I employed one of the contractors, and their intention was to remove all the asphalt, level with consideration to the drains, and apply Cure-it glassfibre roofing with decking.

    With this agreed, on excavation of the asphalt, what has been revealed are thermal boards, such that should not be apparent on a balcony, and no tiles should have been applied above them. The contractor was expecting to see concrete beneath the asphalt. There is concrete beneath 4 inches of this thermal layer. Their intention now is to strip all of the insulation from the balcony and make a stud wood construction, then fill between the stud with 4" insulation and board up with exterior tongue and groove ply wood board. Then apply the glassfibre roofing and decking. This involves more cost, and work has now stopped till we hear from the managing agents, the fear being that they maintain that it's still my responsibility to effect repairs.

    My question is how do I ensure that the Landlord accept responsibility for the repair?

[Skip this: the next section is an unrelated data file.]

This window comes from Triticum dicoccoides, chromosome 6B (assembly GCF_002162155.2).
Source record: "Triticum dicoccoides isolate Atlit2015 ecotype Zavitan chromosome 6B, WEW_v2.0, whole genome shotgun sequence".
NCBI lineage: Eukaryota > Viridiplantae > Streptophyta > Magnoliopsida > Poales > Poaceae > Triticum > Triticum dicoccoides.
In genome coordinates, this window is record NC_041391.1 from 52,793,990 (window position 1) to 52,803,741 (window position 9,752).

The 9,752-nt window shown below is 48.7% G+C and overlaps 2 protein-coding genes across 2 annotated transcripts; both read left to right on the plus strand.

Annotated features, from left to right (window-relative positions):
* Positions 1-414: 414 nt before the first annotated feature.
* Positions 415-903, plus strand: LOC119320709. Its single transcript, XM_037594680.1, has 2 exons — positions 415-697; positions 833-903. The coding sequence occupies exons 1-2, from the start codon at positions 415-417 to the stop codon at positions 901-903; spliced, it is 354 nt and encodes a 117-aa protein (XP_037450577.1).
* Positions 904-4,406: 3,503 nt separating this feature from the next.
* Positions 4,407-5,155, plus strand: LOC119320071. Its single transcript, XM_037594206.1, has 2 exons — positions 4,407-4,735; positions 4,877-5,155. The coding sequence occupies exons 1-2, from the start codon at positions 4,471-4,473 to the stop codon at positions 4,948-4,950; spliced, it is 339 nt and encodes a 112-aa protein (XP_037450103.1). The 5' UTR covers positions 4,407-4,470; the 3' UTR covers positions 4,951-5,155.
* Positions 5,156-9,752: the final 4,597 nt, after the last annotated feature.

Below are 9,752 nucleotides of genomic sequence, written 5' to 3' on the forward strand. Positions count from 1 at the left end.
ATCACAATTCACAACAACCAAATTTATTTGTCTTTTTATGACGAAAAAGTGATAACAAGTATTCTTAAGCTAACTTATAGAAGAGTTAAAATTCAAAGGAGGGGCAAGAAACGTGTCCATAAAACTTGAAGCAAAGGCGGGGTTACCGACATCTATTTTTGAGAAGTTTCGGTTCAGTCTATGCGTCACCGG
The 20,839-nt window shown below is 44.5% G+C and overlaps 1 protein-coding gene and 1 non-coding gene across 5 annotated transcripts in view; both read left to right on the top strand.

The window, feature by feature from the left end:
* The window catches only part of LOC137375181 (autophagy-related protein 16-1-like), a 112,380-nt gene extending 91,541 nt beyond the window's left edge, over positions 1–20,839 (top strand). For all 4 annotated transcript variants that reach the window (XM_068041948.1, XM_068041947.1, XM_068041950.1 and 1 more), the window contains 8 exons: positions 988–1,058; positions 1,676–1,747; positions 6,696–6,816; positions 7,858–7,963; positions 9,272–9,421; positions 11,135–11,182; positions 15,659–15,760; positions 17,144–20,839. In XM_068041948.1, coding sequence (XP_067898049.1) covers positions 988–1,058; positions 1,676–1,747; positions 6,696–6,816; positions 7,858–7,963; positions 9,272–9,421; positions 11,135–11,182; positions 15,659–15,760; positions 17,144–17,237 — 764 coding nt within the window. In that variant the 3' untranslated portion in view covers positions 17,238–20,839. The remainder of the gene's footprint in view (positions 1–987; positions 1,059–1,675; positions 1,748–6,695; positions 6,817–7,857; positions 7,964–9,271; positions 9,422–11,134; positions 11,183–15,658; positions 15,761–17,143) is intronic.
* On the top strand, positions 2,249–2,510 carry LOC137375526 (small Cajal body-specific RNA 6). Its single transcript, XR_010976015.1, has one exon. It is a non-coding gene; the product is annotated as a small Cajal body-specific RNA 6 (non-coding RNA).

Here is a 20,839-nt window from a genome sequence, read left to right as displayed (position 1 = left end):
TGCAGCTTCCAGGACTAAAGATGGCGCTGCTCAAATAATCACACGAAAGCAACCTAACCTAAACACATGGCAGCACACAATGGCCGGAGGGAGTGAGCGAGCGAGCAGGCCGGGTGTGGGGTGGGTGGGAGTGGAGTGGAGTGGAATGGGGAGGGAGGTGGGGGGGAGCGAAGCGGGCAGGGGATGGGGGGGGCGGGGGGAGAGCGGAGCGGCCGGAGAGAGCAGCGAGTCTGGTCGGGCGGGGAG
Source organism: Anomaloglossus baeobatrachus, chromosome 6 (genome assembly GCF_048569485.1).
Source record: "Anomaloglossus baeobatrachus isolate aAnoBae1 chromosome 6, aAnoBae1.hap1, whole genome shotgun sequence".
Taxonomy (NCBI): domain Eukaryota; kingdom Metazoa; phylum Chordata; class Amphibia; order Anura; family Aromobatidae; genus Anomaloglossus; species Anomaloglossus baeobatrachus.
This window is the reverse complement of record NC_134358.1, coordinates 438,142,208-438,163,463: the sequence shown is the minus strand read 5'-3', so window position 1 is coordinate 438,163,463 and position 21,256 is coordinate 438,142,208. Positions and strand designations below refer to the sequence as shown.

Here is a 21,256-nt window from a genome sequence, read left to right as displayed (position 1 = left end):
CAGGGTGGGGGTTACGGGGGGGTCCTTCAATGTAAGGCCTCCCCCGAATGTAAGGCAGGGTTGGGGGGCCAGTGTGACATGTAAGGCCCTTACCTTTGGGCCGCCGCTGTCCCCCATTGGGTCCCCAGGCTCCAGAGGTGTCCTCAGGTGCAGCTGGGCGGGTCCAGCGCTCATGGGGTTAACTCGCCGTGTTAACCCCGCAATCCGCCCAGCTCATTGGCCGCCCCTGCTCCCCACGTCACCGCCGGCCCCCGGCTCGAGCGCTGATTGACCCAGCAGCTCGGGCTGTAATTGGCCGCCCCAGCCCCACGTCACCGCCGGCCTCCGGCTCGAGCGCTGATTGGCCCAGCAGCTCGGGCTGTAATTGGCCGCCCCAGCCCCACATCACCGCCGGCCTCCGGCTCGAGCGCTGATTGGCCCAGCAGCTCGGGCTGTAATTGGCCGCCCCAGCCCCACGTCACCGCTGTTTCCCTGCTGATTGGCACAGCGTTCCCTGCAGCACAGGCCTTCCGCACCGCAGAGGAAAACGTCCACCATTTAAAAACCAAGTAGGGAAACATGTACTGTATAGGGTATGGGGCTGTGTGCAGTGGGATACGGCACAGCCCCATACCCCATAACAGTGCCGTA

Could my balcony be regarded as a watercourse for the two common water pipes/drains?

    Many thanks in advance.

    #2
    How many other balconies are there?

    Reason I ask is because it sounds like this will be a problem for everyone. In that case the cost for doing the whole block will likely be similar per flat as you are paying now. In that case, is there any point in getting the landlord involved?

    Comment


      #3
      Hi JKO,
      Well, there are I would estimate about 20 balconies in the block. Not all the balconies are the same design, mine seems to be unique in having an area that forms part of the flat below. Most if not all the others are free in space with no enclosed living area beneath them. They would therefore I assume not have the insulation layer.
      I can of course bite the bullet, but would rather not have to.